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June 21, 2020 by The Citron Review

by Ace Boggess


Much of my work involves digging holes
to fill them in
so the patch of earth looks different.
Will anyone notice
brown circles where grass has been interred
like crackers in a bowl of soup?
Who passes this way on an off day at odd hours?
Joggers maybe—
dreamers writing the flat poetry of their bodies?
Dog-walkers following moving lines
their hands have fixated on?
Letter carriers
abstractly reading incorrect addresses?
No one pauses
to observe places where holes used to be,
where before they weren’t.
I find humanity in constant movement of my shovel;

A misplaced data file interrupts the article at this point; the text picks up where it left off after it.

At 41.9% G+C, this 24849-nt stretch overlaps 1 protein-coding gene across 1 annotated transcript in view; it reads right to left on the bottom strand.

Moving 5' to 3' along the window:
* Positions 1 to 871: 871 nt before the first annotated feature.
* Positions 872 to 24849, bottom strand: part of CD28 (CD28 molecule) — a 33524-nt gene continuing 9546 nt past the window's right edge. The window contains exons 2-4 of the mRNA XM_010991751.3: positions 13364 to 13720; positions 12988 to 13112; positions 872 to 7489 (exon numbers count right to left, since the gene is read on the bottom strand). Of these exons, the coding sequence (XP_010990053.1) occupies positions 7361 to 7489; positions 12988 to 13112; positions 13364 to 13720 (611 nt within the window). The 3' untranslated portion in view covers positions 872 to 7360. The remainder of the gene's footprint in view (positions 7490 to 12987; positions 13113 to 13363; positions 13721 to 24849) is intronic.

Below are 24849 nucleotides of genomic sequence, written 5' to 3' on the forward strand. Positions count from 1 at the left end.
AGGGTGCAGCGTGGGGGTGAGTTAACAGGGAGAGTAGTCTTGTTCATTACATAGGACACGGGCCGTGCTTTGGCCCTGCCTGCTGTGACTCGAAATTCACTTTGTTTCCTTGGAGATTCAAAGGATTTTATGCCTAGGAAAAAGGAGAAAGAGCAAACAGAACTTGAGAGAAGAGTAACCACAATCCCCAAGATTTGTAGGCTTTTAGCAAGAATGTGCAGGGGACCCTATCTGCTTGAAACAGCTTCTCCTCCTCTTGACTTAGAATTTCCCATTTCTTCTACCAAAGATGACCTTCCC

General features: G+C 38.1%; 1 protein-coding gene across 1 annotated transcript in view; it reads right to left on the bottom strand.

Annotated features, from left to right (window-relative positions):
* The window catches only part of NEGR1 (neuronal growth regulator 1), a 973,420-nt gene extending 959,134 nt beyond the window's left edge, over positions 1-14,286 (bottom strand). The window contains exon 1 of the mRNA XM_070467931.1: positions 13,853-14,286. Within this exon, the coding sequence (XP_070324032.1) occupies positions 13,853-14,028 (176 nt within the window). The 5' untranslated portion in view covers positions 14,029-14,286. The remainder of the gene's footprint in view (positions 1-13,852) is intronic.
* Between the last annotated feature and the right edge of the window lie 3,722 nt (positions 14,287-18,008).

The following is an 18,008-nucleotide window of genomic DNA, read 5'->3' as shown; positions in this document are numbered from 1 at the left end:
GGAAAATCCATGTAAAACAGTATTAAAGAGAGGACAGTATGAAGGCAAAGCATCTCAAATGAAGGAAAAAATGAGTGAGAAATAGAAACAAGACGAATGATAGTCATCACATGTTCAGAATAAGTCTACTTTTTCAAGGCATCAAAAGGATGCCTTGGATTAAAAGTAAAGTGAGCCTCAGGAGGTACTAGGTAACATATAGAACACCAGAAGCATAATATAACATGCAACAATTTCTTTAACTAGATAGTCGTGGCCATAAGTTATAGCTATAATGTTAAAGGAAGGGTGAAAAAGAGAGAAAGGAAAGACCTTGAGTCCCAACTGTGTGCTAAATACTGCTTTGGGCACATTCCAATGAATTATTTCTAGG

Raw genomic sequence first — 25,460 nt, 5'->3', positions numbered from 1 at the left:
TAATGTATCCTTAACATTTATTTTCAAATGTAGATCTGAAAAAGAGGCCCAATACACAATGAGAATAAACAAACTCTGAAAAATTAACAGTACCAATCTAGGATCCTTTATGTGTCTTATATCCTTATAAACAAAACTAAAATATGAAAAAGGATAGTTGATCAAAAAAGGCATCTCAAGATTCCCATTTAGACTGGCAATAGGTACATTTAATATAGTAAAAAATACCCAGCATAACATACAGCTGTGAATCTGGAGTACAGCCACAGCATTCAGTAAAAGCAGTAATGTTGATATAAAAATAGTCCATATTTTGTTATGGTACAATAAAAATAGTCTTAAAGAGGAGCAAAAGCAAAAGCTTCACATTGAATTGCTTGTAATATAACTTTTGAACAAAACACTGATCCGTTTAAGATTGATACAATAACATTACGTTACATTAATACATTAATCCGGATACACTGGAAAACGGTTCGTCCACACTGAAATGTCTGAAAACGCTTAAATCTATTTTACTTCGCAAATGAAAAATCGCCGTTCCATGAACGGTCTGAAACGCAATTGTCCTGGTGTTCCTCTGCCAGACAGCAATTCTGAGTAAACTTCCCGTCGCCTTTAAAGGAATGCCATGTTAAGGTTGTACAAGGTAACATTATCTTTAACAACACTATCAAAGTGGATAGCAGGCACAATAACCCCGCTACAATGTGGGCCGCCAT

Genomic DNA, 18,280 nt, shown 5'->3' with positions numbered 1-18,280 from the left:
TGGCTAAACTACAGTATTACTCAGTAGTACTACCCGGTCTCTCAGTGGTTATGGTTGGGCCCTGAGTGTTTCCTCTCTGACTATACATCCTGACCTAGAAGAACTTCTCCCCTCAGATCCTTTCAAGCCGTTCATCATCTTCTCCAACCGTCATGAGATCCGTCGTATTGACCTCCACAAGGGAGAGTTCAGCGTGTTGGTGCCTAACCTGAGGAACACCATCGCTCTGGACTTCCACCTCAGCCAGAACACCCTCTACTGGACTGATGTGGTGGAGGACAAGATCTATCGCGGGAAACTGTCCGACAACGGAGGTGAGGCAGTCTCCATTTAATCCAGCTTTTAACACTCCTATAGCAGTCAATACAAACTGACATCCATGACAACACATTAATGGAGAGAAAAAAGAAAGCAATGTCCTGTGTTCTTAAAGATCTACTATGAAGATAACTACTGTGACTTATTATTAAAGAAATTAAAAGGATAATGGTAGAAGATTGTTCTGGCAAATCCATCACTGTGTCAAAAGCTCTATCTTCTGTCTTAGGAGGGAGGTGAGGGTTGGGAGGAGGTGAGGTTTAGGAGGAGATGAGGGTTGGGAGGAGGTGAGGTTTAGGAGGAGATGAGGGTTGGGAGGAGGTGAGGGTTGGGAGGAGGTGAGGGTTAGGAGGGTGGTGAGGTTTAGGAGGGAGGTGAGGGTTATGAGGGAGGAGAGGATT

the way sweat slips my palms;
the bitter, metallic scent of meaninglessness;
building a thing
or no-thing from nothing, then destroying it.
If others come looking,
they find no pieces of what’s left or lost—
a field of graves & lies.


Ace Boggess is author of five books of poetry –Misadventure, I Have Lost the Art of Dreaming It So, Ultra Deep Field, The Prisoners, and The Beautiful Girl Whose Wish Was Not Fulfilled— and the novels States of Mercy and A Song Without a Melody. His writing has appeared in Harvard Review, Notre Dame Review, Mid-American Review, Rattle, River Styx, and many other journals. He received a fellowship from the West Virginia Commission on the Arts and spent five years in a West Virginia prison. He lives in Charleston, West Virginia. His sixth collection, Escape Envy, is forthcoming from Brick Road Poetry Press in 2021.


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